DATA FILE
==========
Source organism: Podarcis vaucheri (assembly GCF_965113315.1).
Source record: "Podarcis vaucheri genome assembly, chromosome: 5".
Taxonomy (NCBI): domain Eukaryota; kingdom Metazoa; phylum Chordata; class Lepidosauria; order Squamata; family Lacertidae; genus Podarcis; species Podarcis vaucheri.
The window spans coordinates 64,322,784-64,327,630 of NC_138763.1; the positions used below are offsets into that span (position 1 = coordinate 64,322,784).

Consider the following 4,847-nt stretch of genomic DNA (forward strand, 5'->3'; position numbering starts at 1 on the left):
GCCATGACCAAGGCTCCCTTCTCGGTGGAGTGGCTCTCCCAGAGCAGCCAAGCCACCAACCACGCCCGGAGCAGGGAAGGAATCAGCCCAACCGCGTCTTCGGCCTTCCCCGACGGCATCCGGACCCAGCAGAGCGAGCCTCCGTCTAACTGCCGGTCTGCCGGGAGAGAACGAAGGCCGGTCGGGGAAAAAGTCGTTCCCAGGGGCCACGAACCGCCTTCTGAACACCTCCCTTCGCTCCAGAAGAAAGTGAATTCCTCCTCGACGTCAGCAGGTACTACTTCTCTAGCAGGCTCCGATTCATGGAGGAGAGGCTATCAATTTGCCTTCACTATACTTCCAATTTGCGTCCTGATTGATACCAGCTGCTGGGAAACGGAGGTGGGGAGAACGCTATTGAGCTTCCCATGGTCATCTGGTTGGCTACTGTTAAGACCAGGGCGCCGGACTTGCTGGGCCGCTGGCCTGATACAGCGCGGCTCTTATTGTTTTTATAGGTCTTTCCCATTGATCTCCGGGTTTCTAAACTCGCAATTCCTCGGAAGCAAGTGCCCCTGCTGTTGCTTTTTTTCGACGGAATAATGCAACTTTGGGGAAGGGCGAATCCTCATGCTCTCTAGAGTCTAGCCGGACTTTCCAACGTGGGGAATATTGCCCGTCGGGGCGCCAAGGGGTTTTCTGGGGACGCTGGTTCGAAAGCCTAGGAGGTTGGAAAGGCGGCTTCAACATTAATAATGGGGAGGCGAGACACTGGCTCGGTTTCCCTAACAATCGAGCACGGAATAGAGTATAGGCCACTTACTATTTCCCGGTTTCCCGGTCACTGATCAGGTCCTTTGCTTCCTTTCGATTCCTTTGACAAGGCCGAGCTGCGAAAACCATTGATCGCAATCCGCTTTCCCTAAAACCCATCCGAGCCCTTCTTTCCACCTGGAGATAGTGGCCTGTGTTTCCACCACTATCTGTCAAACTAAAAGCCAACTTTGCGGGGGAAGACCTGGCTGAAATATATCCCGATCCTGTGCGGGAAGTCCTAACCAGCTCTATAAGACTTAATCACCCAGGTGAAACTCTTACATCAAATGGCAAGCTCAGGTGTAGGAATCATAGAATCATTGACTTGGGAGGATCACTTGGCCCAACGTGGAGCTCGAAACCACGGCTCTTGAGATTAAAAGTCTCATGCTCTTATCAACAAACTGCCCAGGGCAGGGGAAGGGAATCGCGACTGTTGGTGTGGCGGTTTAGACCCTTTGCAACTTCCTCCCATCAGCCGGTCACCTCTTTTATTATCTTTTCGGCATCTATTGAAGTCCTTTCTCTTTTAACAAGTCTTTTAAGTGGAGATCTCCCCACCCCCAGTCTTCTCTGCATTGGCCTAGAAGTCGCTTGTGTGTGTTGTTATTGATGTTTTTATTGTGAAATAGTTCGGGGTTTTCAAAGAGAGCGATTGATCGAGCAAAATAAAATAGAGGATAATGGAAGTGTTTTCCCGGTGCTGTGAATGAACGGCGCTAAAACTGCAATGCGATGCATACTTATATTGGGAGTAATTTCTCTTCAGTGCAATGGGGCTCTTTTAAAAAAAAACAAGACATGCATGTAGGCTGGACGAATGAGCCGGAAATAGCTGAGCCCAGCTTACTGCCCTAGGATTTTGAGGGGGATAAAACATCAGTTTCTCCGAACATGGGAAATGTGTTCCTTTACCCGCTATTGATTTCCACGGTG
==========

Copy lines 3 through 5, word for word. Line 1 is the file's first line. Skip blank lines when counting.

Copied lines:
Taxonomy (NCBI): domain Eukaryota; kingdom Metazoa; phylum Chordata; class Lepidosauria; order Squamata; family Lacertidae; genus Podarcis; species Podarcis vaucheri.
The window spans coordinates 64,322,784-64,327,630 of NC_138763.1; the positions used below are offsets into that span (position 1 = coordinate 64,322,784).

Consider the following 4,847-nt stretch of genomic DNA (forward strand, 5'->3'; position numbering starts at 1 on the left):